The Review is the principal scientific and technical publication of the OIE, fulfilling two of the statutory functions of the Organisation, namely:
The Review presents information on veterinary activities, notably those that involve international cooperation in the fields of both animal and public health.
Another objective of the Review is to inform readers of the activities of OIE Member Countries and of the Organisation, in both of the above-mentioned fields.
The Review is indexed in numerous databases, including Medline, CABI databases, and ISI Thompson Web of Knowledge.
Two of the three issues published in each volume are devoted to a specific theme. For these two special issues, an internationally renowned expert is invited to act as editor, and specialists in the field are asked to contribute papers, thereby providing readers with a comprehensive overview of the topic under discussion.
Issues of the Review which are not devoted to a central theme are generally presented in four sections. A significant part of each of these plurithematic issues is devoted to comprehensive reviews and original articles. The various sections may be outlined as follows:
Reviews offer detailed studies on a specific and topical subject, such as the epizootiology, diagnosis, treatment and control of those animal diseases and zoonoses of greatest importance to the international community. Other subjects which may be covered include: the administration of Veterinary Services, legislation, information systems, animal health and economics.
These may be papers on research or on the diagnosis, control and treatment of animal diseases, and they should be of interest internationally. Original articles may also cover other issues relating to international cooperation between Veterinary Services.
The subject matter in this section is identical to that of original articles, but communications are shorter in length or discuss a more limited aspect or area. Furthermore, the content need not be original but may review published work.
These summarise the proceedings of scientific and technical meetings held by the OIE or other organisations.
Contributors to the Review undertake to submit articles which have not been published elsewhere, either in part or in full, and which do not require prior authorisation for publication by the OIE. In submitting a manuscript, the authors agree for the copyright of their article to be transferred to the OIE if and when the article is accepted for publication (the Editorial Board will, however, consider all requests made by authors for permission to reproduce articles). Authors must complete a form indicating that they agree to these conditions and this form must be submitted with their manuscript. The agreement is available to download here.
Manuscripts may be submitted in any one of the three official languages of the OIE: English, French or Spanish. Authors not writing in their primary language are encouraged to seek professional editorial assistance prior to submitting their manuscript.
The first (or corresponding) author receives immediate notification of receipt of the article which is then submitted for appraisal to the Scientific Advisory Board. The author is subsequently advised of the decision of the Board.
The first author is informed of any stylistic changes made to bring a manuscript into conformity with the standards of the Review. Manuscripts are returned to this person for approval of these changes. A response from authors within a week is essential at this stage.
It is the responsibility of the first author to ensure that all co-authors concur with changes made prior to publication.
The Editorial Board reserves the right to publish certain articles accepted for publication in all three of the official languages of the OIE.
Authors should send their manuscript by email to: email@example.com
All pages should be numbered and the various sections should be arranged in the following order:
1. Title, names and addresses of authors
2. Summary and keywords
4. Acknowledgements (if applicable)
Guidelines are given below for the preparation of manuscripts. For concrete examples, authors are invited to consult a recent issue of the Review.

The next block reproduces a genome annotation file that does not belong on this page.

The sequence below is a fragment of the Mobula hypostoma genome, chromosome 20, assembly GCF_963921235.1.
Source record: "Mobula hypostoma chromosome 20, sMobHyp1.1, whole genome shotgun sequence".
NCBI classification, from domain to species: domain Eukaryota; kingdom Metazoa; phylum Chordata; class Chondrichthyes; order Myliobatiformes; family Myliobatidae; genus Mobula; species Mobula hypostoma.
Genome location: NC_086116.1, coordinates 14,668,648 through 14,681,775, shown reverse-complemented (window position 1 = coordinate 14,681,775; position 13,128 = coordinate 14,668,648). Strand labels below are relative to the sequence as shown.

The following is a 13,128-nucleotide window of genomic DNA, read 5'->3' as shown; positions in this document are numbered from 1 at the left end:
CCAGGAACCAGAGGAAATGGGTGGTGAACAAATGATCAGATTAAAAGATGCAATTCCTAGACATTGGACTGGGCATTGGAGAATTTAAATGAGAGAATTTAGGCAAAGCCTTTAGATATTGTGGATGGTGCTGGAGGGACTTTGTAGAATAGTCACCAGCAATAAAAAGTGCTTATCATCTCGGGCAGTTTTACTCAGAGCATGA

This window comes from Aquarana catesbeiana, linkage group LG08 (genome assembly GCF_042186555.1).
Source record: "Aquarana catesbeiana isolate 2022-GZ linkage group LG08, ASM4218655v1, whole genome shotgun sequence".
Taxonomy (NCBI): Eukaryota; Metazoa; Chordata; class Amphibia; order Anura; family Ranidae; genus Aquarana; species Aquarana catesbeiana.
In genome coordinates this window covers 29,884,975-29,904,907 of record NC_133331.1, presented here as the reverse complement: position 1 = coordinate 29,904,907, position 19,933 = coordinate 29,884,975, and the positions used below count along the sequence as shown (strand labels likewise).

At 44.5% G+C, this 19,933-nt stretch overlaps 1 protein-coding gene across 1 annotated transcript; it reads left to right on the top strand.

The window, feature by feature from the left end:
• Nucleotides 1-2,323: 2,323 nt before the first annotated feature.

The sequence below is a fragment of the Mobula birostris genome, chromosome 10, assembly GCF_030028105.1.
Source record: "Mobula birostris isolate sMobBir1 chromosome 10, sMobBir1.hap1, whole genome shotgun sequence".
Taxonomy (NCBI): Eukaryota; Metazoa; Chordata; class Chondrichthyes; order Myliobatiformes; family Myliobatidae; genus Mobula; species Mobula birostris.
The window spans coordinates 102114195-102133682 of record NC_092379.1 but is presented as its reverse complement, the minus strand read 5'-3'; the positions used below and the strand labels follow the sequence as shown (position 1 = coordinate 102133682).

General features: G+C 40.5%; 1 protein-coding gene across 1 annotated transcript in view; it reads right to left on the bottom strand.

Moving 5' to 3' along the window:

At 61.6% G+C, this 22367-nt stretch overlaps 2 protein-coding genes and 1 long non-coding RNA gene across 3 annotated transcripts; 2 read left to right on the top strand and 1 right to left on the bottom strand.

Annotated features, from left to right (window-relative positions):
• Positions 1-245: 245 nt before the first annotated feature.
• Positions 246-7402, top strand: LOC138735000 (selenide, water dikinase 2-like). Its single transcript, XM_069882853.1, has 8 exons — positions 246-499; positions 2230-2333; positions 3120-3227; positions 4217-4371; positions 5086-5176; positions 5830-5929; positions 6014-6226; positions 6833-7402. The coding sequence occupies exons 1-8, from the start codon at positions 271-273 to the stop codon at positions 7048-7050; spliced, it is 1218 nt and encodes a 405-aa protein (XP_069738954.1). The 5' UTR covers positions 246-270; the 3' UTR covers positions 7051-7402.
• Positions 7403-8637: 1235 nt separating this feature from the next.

1. Title, names and addresses of authors
The title should be concise (no more than 70 characters) and should not contain abbreviations. Standard terminology should be used in the title to facilitate information retrieval and indexing; for example, ‘Epidemiological survey of blackleg in cattle in France' (topic, disease, species, country).
The family names of authors should be preceded by their initials and followed by a superscript bracketed Arabic number. The corresponding author should be identified with an asterisk and an email address supplied. The full address of each author should be given below the list of names, as follows:
H. Jones (1), M.L. Smith (2) & M. Webber (2)*
(1) Department of Animal Studies, Centre for Environmental Research, 12 Wellbeck Street, London WI SO4, United Kingdom
(2) Institute of Veterinary Research, 4 Portsmouth Road, Southampton SO4 6NW, United Kingdom
* Corresponding author: firstname.lastname@example.org
2. Summary and keywords
Summaries should provide an outline of the entire text, including the principal findings and conclusions. It should be written in the original language and not exceed 250 words. The OIE will have the summaries translated into the other two official languages of the Organisation. Eight to ten keywords should be provided after the summary.
Manuscripts should not exceed 4,000 words (14 to 16 typed pages). When an author wishes to submit a paper of greater length, agreement should first be sought from the Editor. Unnecessarily long paragraphs should be avoided. In general, paragraphs should not be longer than 200 words (or 20 lines).
Authors should make every effort to write clearly and concisely. Experimental work and epidemiological studies should be presented using the following standard lay-out: introduction, materials and methods, results, discussion, conclusions and references.
Units of measurement should be expressed using the metric system and, where appropriate, SI units. New diagnostic methods should be described in sufficient detail (e.g. reference standard, nature of the antiserum or antigen, specificity, sensitivity, etc.). Well-known methods, or those already described in an international journal or review, should be mentioned and referenced.
Veterinary drugs, reagents and laboratory materials should be referred to in the text by the generic name (and, only if necessary, the commercial name).
Abbreviations and acronyms should be defined the first time they are used. Footnotes cannot be used; all details should be incorporated in the main text.
Tables and figures should be mentioned in the text at the place where the author wishes them to be incorporated.